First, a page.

Brembo’s New Octyma Brakes Provide 8 Reasons for Better Deceleration

With eight pistons arranged in an X-pattern, the Octyma brakes improve the stopping power of the new 2024 Range Rover Sport SV.

Brembo started working on the cross-shaped piston project in 2018, and production kicked off in summer 2023. (Brembo)

As the 2024 Range Rover Sport SV barrels down the front straight of the Portimão circuit, it’s fair to ask: What the heck is a 5,532-pound (2,509-kg) luxury SUV doing on a racetrack? With the next corner looming, the Rover’s innovative Brembo brakes supply literal feedback and a confident answer: stopping quickly.

The 2024 Range Rover Sport SV uses Brembo’s new eight-piston brakes to make stopping on the track better than ever with front pads that cover 26.4 square inches (170 square cm). (Land Rover)

From this Portuguese track to knotted roads in the Algarve region, the Rover’s chunky brake calipers — branded “Octyma” by the Curno, Italy-based Brembo — latch onto spinning rotors with surefooted force and no trace of fade. Those brakes are a key supporting player for what Land Rover bills as its fastest, most powerful and most dynamic model ever. The tech sheet includes a McLaren-style semi-active hydraulic suspension with air springs that eliminate weighty anti-roll bars. A 13.5:1 steering ratio is 30% quicker than standard Rover Sports, abetted by a rear-steering system. A twin-turbocharged, 626-hp (467-kW) mild-hybrid V8 hauls the shapely Rover to 60 mph (97 km/h) in 3.6 seconds, and to a fearsome 180-mph (290-km/h) top speed.

Brembo’s new Octyma brakes can be found in four colors in the new 2024 Range Rover Sport SV, including bronze and yellow. (Brembo)

That package led Rover to seek a special brake design to rein in this British freight train, and Brembo had just the idea for this first-ever OEM application. The “Octyma” name alludes to the Latin “octo” and the new, eight-piston caliper that arranges its pistons in an X-shape. That compares with the radial layout of a conventional caliper, in which pistons begin to deflect and lose force as they extend along the perimeter. Brembo and Land Rover engineers say the Octyma system distributes pressure more homogeneously across the entire pad area, significantly improving brake performance.

“Pulling the pistons inboard is a much more-efficient mechanical design,” Jamal Hameedi, Land Rover’s director of special vehicle operations (SVO) who previously led engineering for Ford’s SVT and ST nameplates, told SAE Media.

It helps that there’s wiggle room in the wheel arches for these enormous stoppers, including front pads with 26.4 square inches (170 square cm) of surface area. Dual-cast floating discs feature a familiar cast-iron braking surface and aluminum bell. A ridiculous 17.3-inch (5,273-mm) front rotor diameter would blow the mind of anyone who grew up with hot hatches or muscle cars riding 14-inch (4,267-mm) wheels. Engineers point to the relentless upward march of vehicle size and capability, with underpinnings to match.

“The increase in vehicle power and mass in recent years created the necessity to increase pad surfaces over previous design standards, which were typically used in 6-piston calipers,” a Brembo engineer said. “This, combined with the wish of our customer to have a unique design, gave the idea to develop this caliper.”

Braking assist from lighter carbon fiber

Land Rover says the 2024 Range Rover Sport SV is its most powerful and most dynamic model ever, in part because of Brembo’s new Octyma brakes. (Land Rover)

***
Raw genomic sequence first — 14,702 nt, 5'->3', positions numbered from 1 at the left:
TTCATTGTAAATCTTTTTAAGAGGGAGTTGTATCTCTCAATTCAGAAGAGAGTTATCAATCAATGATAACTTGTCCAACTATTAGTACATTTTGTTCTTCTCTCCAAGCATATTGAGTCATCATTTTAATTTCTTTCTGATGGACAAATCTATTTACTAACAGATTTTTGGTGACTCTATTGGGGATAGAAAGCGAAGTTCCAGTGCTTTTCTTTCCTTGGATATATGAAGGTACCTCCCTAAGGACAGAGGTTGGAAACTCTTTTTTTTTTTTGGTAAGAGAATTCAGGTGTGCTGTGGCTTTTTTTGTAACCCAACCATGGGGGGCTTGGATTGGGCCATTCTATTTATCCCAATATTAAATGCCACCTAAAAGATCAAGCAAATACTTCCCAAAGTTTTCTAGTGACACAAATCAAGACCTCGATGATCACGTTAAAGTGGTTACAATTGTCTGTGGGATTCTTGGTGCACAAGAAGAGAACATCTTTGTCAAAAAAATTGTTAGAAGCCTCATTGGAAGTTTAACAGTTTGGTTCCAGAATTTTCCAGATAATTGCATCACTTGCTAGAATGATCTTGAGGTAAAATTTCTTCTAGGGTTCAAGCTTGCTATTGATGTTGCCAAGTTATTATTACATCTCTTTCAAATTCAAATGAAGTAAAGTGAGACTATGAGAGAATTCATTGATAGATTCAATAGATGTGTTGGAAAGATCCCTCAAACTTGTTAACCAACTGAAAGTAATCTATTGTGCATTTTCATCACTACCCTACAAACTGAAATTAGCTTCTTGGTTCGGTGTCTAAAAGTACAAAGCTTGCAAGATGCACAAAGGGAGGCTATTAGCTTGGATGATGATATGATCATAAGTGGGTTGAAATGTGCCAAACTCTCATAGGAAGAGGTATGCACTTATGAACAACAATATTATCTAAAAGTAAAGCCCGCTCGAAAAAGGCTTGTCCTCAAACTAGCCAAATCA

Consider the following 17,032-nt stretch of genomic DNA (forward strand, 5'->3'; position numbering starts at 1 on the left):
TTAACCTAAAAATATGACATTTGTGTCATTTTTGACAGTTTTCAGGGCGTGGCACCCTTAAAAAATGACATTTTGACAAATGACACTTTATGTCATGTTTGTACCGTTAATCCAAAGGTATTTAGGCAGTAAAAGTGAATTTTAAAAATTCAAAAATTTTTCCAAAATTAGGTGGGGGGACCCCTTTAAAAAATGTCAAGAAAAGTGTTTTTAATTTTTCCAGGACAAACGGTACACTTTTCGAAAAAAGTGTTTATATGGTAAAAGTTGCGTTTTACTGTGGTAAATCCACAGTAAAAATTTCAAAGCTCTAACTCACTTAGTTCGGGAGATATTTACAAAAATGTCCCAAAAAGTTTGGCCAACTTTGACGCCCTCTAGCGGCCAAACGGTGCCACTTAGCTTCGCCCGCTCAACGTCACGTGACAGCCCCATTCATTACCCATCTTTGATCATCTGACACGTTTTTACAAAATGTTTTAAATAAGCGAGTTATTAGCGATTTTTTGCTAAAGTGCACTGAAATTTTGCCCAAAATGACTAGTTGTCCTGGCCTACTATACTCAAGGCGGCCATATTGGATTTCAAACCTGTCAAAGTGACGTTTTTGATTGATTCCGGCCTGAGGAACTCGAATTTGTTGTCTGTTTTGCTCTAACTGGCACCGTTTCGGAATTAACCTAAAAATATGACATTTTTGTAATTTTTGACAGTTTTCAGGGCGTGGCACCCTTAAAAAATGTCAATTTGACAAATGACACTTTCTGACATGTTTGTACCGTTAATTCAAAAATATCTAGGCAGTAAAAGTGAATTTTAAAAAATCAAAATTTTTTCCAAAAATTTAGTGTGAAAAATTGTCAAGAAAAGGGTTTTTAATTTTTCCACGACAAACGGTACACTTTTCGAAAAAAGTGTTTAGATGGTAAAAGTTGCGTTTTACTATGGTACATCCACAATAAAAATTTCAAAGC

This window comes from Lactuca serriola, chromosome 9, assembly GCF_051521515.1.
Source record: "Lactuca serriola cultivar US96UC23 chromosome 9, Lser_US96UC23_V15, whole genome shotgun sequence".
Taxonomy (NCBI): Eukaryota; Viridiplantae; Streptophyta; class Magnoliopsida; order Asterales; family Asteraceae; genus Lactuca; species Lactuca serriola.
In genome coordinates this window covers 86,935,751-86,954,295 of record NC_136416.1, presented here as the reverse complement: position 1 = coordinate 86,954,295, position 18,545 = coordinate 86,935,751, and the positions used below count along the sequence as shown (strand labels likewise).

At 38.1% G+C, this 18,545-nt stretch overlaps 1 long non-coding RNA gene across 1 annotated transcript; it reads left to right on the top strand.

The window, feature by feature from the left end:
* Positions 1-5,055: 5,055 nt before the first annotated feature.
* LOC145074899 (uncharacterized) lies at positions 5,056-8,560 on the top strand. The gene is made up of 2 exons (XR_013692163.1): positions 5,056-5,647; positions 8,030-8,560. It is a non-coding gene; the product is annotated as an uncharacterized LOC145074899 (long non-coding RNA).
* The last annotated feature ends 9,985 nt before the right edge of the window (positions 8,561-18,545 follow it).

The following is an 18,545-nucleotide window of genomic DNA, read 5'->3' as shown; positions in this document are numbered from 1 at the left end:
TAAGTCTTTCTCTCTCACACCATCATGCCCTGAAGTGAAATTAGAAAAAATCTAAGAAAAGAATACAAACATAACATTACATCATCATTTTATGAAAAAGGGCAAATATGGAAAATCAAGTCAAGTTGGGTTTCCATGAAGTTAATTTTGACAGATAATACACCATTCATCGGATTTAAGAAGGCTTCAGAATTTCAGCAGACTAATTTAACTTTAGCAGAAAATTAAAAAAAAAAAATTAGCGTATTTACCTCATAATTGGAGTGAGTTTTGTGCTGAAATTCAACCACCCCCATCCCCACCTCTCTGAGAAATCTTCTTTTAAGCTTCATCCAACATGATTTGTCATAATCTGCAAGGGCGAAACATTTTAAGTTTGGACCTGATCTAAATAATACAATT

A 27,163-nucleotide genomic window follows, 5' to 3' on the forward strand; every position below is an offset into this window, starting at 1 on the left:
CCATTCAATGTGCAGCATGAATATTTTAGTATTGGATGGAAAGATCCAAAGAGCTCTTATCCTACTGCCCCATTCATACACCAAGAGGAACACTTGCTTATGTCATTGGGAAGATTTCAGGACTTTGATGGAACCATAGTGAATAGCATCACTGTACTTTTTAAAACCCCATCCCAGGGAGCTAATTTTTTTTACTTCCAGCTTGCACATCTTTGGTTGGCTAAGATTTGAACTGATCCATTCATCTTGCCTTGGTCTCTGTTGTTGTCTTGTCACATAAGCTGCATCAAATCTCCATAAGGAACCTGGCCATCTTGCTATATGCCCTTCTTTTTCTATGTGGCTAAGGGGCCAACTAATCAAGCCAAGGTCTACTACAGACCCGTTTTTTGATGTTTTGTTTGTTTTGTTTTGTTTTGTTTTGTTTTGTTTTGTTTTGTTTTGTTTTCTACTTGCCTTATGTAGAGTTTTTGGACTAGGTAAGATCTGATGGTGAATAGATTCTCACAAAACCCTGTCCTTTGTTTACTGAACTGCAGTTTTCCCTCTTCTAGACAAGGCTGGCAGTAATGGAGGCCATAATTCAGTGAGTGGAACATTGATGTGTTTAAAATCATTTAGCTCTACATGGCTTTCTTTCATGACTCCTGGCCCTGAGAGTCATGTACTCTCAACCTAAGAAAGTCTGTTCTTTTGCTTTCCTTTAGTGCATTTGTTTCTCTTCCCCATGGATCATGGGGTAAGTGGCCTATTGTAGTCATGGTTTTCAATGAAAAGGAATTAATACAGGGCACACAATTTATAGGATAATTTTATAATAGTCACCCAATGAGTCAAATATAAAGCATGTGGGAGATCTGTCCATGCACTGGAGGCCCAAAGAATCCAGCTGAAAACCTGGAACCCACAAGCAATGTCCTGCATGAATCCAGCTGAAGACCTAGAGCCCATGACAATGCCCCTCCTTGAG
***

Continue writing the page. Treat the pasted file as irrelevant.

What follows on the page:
Offered in four paint colors, including bronze and yellow, the calipers nestle into standard 23-inch (584-mm) forged alloy wheels. Roughly 600 North American customers, pre-selected by Rover for this exclusive 2024 “Edition One” model, can upgrade to carbon-ceramic brakes for another $9,000, with a ceramic friction layer on both rotor surfaces and a backbone of carbon fiber. That trims a total 75 pounds (34 kg) of unsprung weight across four corners, giving brakes less work to do.

“This also translates into even more-responsive handling, quicker acceleration, improved ride quality and lower fuel consumption,” a Brembo engineer said.

Buyers of the $181,775 Rover Sport SV can save more weight — but not more money — by choosing ultralight 23-inch carbon-fiber wheels ($10,150), an industry first on a production car. Developed and tested over three years with Carbon Revolution, the Australian success story whose customers include Ford and Ferrari, the wheels trim another 46 pounds (21 kg) of unsprung weight.

Brembo began work on its cross-shaped piston project in 2018, and production kicked off in summer 2023. Technical challenges included increased fluid consumption for this eight-piston design and meeting high targets for weight-to-stiffness ratio.

It all comes together on the exuberant Portimão circuit, notorious for its blind corners and peekaboo crests, where Lewis Hamilton scored a pair of pandemic-era F1 wins. Hameedi urges me to hammer brakes at will: Nothing, he says, will make them overheat or fade. I only get six or seven laps per session to test the claim, but the Rover’s brake pedal stays firm and responsive after every pass of the grandstands.

This raciest Rover is remarkably agile considering its bulk and off-road capability, thanks in part to the trick hydraulic suspension that keeps the body almost magically flat. The interlinked system can apply nearly 1,800 lb-ft (2,440 Nm) of force to resist body roll, pitch or dive, versus about 1,000 lb-ft (1,356 Nm) for conventional electronic anti-roll bars. Even on mud-and-snow rated Michelin Pilot Sport 4 tires, the SV can generate 1.1 g’s of lateral grip. Move up to new Michelin Pilot Sport S5 summer tires, specially developed for this application, and the Rover achieves 1.2 g’s, a number once reserved for supercars.

Two days of 2.5-ton workouts in Portugal affirmed the result: The Range Rover Sport SV stops as well as it goes.